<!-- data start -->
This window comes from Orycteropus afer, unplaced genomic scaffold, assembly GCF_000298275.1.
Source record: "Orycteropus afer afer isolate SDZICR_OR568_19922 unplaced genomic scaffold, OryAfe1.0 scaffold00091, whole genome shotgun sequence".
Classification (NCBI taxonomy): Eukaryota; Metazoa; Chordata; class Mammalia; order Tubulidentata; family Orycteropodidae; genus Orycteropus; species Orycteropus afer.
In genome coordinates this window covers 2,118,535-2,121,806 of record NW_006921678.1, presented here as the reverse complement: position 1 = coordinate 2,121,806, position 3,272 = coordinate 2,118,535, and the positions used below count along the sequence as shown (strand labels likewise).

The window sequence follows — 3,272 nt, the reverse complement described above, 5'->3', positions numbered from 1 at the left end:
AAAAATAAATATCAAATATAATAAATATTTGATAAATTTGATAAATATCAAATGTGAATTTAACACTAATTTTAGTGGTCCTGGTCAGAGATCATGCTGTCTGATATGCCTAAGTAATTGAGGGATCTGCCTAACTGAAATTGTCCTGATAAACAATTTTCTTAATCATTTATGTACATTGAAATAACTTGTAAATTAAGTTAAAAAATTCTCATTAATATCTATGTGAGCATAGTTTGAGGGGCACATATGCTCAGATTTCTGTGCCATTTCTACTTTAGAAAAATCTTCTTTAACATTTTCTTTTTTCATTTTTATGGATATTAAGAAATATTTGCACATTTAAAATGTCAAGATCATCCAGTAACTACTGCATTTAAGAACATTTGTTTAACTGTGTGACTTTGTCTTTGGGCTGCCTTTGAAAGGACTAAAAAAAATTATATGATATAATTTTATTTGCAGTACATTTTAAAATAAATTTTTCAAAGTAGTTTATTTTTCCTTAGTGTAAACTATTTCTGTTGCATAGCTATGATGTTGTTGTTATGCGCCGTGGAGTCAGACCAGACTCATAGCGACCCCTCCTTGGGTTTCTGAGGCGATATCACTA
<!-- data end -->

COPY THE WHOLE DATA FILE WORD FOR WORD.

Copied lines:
This window comes from Orycteropus afer, unplaced genomic scaffold, assembly GCF_000298275.1.
Source record: "Orycteropus afer afer isolate SDZICR_OR568_19922 unplaced genomic scaffold, OryAfe1.0 scaffold00091, whole genome shotgun sequence".
Classification (NCBI taxonomy): Eukaryota; Metazoa; Chordata; class Mammalia; order Tubulidentata; family Orycteropodidae; genus Orycteropus; species Orycteropus afer.
In genome coordinates this window covers 2,118,535-2,121,806 of record NW_006921678.1, presented here as the reverse complement: position 1 = coordinate 2,121,806, position 3,272 = coordinate 2,118,535, and the positions used below count along the sequence as shown (strand labels likewise).

The window sequence follows — 3,272 nt, the reverse complement described above, 5'->3', positions numbered from 1 at the left end:
AAAAATAAATATCAAATATAATAAATATTTGATAAATTTGATAAATATCAAATGTGAATTTAACACTAATTTTAGTGGTCCTGGTCAGAGATCATGCTGTCTGATATGCCTAAGTAATTGAGGGATCTGCCTAACTGAAATTGTCCTGATAAACAATTTTCTTAATCATTTATGTACATTGAAATAACTTGTAAATTAAGTTAAAAAATTCTCATTAATATCTATGTGAGCATAGTTTGAGGGGCACATATGCTCAGATTTCTGTGCCATTTCTACTTTAGAAAAATCTTCTTTAACATTTTCTTTTTTCATTTTTATGGATATTAAGAAATATTTGCACATTTAAAATGTCAAGATCATCCAGTAACTACTGCATTTAAGAACATTTGTTTAACTGTGTGACTTTGTCTTTGGGCTGCCTTTGAAAGGACTAAAAAAAATTATATGATATAATTTTATTTGCAGTACATTTTAAAATAAATTTTTCAAAGTAGTTTATTTTTCCTTAGTGTAAACTATTTCTGTTGCATAGCTATGATGTTGTTGTTATGCGCCGTGGAGTCAGACCAGACTCATAGCGACCCCTCCTTGGGTTTCTGAGGCGATATCACTA